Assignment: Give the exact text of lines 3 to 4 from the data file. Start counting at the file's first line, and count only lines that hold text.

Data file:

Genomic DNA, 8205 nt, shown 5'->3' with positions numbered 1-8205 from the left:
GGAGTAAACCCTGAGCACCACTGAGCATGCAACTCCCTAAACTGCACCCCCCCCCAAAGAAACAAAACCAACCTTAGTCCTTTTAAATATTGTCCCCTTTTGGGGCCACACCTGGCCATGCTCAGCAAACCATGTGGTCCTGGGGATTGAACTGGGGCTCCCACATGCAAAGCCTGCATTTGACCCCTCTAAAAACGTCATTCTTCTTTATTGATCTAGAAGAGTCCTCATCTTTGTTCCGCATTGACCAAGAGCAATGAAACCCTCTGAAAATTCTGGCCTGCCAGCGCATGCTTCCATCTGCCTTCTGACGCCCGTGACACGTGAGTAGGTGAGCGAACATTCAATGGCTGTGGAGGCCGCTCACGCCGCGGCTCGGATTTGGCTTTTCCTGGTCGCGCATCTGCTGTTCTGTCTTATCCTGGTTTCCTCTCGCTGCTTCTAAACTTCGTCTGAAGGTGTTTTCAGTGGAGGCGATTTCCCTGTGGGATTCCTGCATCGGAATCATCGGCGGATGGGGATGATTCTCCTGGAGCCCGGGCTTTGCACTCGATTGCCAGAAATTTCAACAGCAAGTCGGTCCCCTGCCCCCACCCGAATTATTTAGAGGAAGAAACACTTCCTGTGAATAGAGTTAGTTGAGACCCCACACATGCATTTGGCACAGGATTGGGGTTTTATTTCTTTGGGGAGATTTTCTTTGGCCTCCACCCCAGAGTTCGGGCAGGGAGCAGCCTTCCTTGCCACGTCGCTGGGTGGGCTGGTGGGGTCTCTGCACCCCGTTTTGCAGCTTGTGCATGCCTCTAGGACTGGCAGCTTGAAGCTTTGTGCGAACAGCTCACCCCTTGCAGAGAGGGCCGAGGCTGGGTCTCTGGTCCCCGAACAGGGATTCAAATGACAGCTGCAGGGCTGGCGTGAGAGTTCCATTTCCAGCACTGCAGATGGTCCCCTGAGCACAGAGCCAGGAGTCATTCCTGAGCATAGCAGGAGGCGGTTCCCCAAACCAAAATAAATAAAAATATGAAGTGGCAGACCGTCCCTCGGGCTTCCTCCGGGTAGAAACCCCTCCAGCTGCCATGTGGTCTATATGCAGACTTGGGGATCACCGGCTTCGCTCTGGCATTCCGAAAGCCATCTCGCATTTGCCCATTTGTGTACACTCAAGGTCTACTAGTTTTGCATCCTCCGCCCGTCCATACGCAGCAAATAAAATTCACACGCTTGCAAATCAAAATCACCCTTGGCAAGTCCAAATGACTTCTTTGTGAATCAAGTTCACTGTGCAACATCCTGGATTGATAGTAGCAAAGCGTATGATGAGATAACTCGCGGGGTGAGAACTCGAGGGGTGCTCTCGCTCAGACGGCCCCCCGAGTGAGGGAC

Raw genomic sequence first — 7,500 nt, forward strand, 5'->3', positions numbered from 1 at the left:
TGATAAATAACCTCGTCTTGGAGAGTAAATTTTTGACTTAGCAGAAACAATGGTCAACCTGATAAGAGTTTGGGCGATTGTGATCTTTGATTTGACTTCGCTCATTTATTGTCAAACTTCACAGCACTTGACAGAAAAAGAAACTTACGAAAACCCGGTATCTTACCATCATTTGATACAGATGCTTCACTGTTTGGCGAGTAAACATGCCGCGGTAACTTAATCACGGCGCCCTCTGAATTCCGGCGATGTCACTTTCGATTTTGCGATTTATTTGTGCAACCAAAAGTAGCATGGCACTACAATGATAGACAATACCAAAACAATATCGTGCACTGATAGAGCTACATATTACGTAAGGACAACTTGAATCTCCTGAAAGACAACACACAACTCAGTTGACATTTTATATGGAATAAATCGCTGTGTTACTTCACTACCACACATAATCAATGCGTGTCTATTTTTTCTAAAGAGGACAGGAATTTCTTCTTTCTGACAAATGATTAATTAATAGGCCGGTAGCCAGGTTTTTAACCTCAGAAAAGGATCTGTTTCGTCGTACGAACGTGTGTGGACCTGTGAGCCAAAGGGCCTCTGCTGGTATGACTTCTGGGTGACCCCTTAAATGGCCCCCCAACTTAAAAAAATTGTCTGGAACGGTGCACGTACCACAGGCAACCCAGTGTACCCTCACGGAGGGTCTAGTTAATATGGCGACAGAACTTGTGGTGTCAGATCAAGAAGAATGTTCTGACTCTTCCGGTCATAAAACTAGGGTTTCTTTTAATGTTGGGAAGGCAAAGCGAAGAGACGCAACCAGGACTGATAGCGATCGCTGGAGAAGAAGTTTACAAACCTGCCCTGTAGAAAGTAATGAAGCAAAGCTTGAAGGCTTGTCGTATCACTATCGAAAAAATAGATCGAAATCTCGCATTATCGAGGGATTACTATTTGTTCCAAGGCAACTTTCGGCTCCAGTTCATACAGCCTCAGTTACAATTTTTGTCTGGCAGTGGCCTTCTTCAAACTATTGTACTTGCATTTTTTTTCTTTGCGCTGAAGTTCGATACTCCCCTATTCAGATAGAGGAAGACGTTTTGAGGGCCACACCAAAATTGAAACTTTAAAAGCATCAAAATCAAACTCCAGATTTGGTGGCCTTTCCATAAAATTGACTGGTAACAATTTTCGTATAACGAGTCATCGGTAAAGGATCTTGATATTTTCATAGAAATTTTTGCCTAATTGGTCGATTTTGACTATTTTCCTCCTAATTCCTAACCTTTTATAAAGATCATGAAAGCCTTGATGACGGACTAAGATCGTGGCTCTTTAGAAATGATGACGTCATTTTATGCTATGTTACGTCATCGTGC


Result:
Raw genomic sequence first — 7,500 nt, forward strand, 5'->3', positions numbered from 1 at the left:
TGATAAATAACCTCGTCTTGGAGAGTAAATTTTTGACTTAGCAGAAACAATGGTCAACCTGATAAGAGTTTGGGCGATTGTGATCTTTGATTTGACTTCGCTCATTTATTGTCAAACTTCACAGCACTTGACAGAAAAAGAAACTTACGAAAACCCGGTATCTTACCATCATTTGATACAGATGCTTCACTGTTTGGCGAGTAAACATGCCGCGGTAACTTAATCACGGCGCCCTCTGAATTCCGGCGATGTCACTTTCGATTTTGCGATTTATTTGTGCAACCAAAAGTAGCATGGCACTACAATGATAGACAATACCAAAACAATATCGTGCACTGATAGAGCTACATATTACGTAAGGACAACTTGAATCTCCTGAAAGACAACACACAACTCAGTTGACATTTTATATGGAATAAATCGCTGTGTTACTTCACTACCACACATAATCAATGCGTGTCTATTTTTTCTAAAGAGGACAGGAATTTCTTCTTTCTGACAAATGATTAATTAATAGGCCGGTAGCCAGGTTTTTAACCTCAGAAAAGGATCTGTTTCGTCGTACGAACGTGTGTGGACCTGTGAGCCAAAGGGCCTCTGCTGGTATGACTTCTGGGTGACCCCTTAAATGGCCCCCCAACTTAAAAAAATTGTCTGGAACGGTGCACGTACCACAGGCAACCCAGTGTACCCTCACGGAGGGTCTAGTTAATATGGCGACAGAACTTGTGGTGTCAGATCAAGAAGAATGTTCTGACTCTTCCGGTCATAAAACTAGGGTTTCTTTTAATGTTGGGAAGGCAAAGCGAAGAGACGCAACCAGGACTGATAGCGATCGCTGGAGAAGAAGTTTACAAACCTGCCCTGTAGAAAGTAATGAAGCAAAGCTTGAAGGCTTGTCGTATCACTATCGAAAAAATAGATCGAAATCTCGCATTATCGAGGGATTACTATTTGTTCCAAGGCAACTTTCGGCTCCAGTTCATACAGCCTCAGTTACAATTTTTGTCTGGCAGTGGCCTTCTTCAAACTATTGTACTTGCATTTTTTTTCTTTGCGCTGAAGTTCGATACTCCCCTATTCAGATAGAGGAAGACGTTTTGAGGGCCACACCAAAATTGAAACTTTAAAAGCATCAAAATCAAACTCCAGATTTGGTGGCCTTTCCATAAAATTGACTGGTAACAATTTTCGTATAACGAGTCATCGGTAAAGGATCTTGATATTTTCATAGAAATTTTTGCCTAATTGGTCGATTTTGACTATTTTCCTCCTAATTCCTAACCTTTTATAAAGATCATGAAAGCCTTGATGACGGACTAAGATCGTGGCTCTTTAGAAATGATGACGTCATTTTATGCTATGTTACGTCATCGTGC